This BRAND NEW course is aimed specifically at paper 3 content and will focus on key challenging topics that are trickier to teach and which students traditionally struggle with.

It will focus on what outstanding achievement looks like in terms of assessment objectives from the specification. The course will outline the most up to date guidance in how to teach and prepare students for the 2022 Paper 3 exam.

The day will focus on the 3 topic areas that make up this Psychology Skills paper; Review of Methods; Review of Studies and Issues and Debates.  Delegates will have the chance to share good practice, ideas and strategies from their current teaching.

Delegates will be sent out some exemplar exam responses for to mark before the course and then to review these during the day with feedback. These will help teachers calibrate their own marking to examiner standard.


  • Discuss lessons learnt from the previous Paper 3 A level exams and ensure similar mistakes are not made by your students
  • Develop an understanding of how to score highly on all three sections of the Paper3 exam
  • Enhance your understanding of applying the assessment objectives in your planning
  • Engage with and interpret the mark schemes for Paper 3
  • Understand examiner insight and teaching ideas to raise student attainment for the Paper 3 exam
COURSE DATES Online | Friday 25 February 2022

Online | Monday 30 June 2022

  • All teachers of Edexcel A level Psychology
IN-SCHOOL You can also book this as an In-School Course
  • A specially prepared folder of 50+ pages full of detailed notes, practical advice and guidance
  • Notes prepared by the educational experts leading the course
  • Expert produced PowerPoint presentations
  • CPD Certificate of attendance


10.00 – 10.15am Discussion about changes and challenges

  • Changes to exam series and other impacts on preparing for paper 3 this year

10.15 – 11.15am: Paper 3 The Key challenges – Lessons to learn from previous exams

  • Using the key messages from the examiners reports to help adapt your teaching in particular getting to grips with ‘logical chains of reasoning ‘, balanced conclusions and ‘competing arguments’ as these are still misunderstood by some centres
  • The A02 challenge- How candidates can meet the requirements for the frequent stimulus type questions and how to give fully contextualised answers related to the novel scenarios given in the questions

11.15 -11.30 Coffee break

11.30 – 12.30pm: Paper 3 – Review of Methods section

  • Understanding how methods questions on Paper 3 differ to those on Paper 1 and Paper 2 so as not to duplicate responses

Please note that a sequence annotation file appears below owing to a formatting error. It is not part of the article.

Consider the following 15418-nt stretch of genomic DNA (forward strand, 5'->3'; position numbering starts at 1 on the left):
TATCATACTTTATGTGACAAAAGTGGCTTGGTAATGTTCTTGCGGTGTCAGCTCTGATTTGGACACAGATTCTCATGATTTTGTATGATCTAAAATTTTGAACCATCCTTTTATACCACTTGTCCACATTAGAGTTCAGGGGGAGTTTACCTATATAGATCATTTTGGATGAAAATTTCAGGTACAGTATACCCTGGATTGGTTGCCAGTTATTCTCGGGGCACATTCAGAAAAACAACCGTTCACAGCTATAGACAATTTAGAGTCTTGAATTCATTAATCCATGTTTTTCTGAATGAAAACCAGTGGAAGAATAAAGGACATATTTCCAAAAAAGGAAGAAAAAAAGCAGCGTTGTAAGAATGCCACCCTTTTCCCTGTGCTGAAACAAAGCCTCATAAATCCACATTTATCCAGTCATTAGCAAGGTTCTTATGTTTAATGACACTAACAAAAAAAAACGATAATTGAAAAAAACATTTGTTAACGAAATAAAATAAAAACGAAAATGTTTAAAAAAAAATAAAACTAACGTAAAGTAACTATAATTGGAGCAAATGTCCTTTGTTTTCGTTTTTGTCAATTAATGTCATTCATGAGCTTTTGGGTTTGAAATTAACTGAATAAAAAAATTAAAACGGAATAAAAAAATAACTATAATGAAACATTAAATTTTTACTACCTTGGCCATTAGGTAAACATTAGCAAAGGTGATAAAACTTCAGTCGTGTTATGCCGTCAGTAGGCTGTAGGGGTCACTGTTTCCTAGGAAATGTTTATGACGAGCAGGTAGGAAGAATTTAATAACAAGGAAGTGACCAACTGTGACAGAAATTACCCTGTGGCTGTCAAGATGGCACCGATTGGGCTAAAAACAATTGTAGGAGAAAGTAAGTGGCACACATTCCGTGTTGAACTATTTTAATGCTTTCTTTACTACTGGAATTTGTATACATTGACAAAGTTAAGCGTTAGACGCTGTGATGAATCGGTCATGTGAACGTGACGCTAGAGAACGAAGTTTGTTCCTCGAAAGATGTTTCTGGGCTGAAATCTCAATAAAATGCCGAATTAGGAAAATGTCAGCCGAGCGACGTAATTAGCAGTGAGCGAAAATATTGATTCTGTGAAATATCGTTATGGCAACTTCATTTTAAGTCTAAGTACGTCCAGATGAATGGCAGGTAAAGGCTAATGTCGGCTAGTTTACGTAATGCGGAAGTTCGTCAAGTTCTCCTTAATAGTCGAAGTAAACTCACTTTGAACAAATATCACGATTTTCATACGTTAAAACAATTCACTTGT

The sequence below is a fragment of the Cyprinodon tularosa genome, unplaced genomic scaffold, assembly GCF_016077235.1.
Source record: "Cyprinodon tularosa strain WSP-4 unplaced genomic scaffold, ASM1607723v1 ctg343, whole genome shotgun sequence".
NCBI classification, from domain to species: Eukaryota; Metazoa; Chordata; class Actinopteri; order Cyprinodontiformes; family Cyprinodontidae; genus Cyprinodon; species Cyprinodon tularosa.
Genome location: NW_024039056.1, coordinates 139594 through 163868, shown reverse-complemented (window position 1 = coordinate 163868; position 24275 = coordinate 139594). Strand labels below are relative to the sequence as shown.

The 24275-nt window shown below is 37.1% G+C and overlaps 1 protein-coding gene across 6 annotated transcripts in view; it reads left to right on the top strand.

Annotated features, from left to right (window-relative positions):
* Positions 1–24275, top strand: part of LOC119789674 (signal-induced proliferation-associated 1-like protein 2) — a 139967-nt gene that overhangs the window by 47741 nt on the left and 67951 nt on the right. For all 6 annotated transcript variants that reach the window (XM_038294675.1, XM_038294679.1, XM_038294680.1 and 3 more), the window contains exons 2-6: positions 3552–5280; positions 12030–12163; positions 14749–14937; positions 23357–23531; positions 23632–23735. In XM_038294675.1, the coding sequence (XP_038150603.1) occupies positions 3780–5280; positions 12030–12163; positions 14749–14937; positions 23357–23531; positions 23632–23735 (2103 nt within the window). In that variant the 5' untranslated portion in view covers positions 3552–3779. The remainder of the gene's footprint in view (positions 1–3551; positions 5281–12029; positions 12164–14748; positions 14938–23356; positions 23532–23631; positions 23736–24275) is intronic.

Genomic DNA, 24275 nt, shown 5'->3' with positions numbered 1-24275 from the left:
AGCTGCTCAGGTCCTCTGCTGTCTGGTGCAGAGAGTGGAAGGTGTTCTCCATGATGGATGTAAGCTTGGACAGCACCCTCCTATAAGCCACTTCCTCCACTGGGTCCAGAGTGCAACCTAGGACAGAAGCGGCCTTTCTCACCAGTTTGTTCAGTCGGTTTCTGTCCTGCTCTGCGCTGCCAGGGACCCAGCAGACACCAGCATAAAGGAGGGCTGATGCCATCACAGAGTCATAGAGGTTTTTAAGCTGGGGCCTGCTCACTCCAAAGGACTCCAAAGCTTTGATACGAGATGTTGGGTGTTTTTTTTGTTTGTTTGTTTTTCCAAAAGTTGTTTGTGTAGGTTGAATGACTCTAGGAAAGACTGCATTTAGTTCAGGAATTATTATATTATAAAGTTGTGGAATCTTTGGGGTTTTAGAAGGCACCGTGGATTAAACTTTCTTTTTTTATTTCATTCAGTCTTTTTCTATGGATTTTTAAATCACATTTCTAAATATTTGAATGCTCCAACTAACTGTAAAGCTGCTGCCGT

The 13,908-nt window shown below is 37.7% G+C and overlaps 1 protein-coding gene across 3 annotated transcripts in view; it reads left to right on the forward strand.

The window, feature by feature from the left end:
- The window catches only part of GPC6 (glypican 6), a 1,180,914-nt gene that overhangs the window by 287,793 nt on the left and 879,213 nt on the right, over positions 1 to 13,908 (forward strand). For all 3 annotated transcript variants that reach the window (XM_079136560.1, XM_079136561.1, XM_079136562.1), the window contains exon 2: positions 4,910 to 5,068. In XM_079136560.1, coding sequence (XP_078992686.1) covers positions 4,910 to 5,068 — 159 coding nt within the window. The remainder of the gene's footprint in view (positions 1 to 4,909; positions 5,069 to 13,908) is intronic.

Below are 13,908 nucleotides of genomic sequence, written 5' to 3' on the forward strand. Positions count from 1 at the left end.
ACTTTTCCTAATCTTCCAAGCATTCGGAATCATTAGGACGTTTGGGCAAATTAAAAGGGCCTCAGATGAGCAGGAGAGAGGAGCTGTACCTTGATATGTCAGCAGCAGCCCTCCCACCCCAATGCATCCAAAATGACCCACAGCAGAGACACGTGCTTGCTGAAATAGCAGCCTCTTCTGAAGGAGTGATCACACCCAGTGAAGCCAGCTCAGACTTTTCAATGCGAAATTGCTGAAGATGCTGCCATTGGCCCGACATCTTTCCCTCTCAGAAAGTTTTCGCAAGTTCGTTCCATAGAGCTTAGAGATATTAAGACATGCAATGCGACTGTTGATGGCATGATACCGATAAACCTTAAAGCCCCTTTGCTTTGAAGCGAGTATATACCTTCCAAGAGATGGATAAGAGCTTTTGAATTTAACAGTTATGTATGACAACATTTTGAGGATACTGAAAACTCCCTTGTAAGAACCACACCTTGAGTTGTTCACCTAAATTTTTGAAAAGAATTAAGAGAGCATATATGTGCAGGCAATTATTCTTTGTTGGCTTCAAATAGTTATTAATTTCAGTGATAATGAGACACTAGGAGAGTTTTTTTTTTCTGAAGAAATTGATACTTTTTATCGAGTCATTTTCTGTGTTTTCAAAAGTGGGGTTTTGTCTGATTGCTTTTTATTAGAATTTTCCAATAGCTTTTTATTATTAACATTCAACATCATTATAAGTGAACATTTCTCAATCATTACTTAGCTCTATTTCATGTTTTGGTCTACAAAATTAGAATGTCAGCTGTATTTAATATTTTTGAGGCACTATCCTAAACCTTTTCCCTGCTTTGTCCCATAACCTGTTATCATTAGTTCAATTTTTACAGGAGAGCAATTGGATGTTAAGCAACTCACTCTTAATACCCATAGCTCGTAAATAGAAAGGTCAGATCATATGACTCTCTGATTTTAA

• How to write identify and most importantly justify appropriate conclusions to unseen data given rather than just summarise it
  • How to suggest improvements for research in novel scenarios and contextualise answers rather than just give generic responses

12.30 – 1.30pm: Lunch and informal discussion

1.30 – 2.30pm: Paper 3 – Review of Issues and Debates section

  • Understanding what is required within each of the 11 issues and debates as this is sometimes misunderstood by candidates
  • Focus on top mark band requirements by using real candidates’ scripts from the 2019 Issues and Debates section and avoid common faults and mistakes from previous answers candidates have given
  • Look at some possible brand new 20-mark essays on Issues and Debates and how to address these

2.30 -2.45pm Coffee break

2.45 – 3.45pm Paper 3 – Review of Studies section

  • How to compare the 5 studies from the classic study section in terms of a given set criteria
  • Reviewing the 5 classic studies in terms of issues and debates
  • How to prepare best for the unseen stimulus / novel scenario question

Ali Abbas

Ali is a regular speaker at Educational Conferences and has been providing INSET to schools and colleges nationally, and now internationally since 2003 and was a key speaker at the Visible Learning World Conference, Edinburgh 2019 and the Aspire Psychology Conference, Dubai 2019. Ali is a Fellow of the Chartered Institute of Educational Assessors (FCIEA) and is a published author at A level and GCSE Psychology. He has taught for nearly 20 years and was a Principal Examiner with 13 years’ experience in writing Psychology exam papers and awarding grades for a major exam board, he was also part of the team that wrote the current A level specification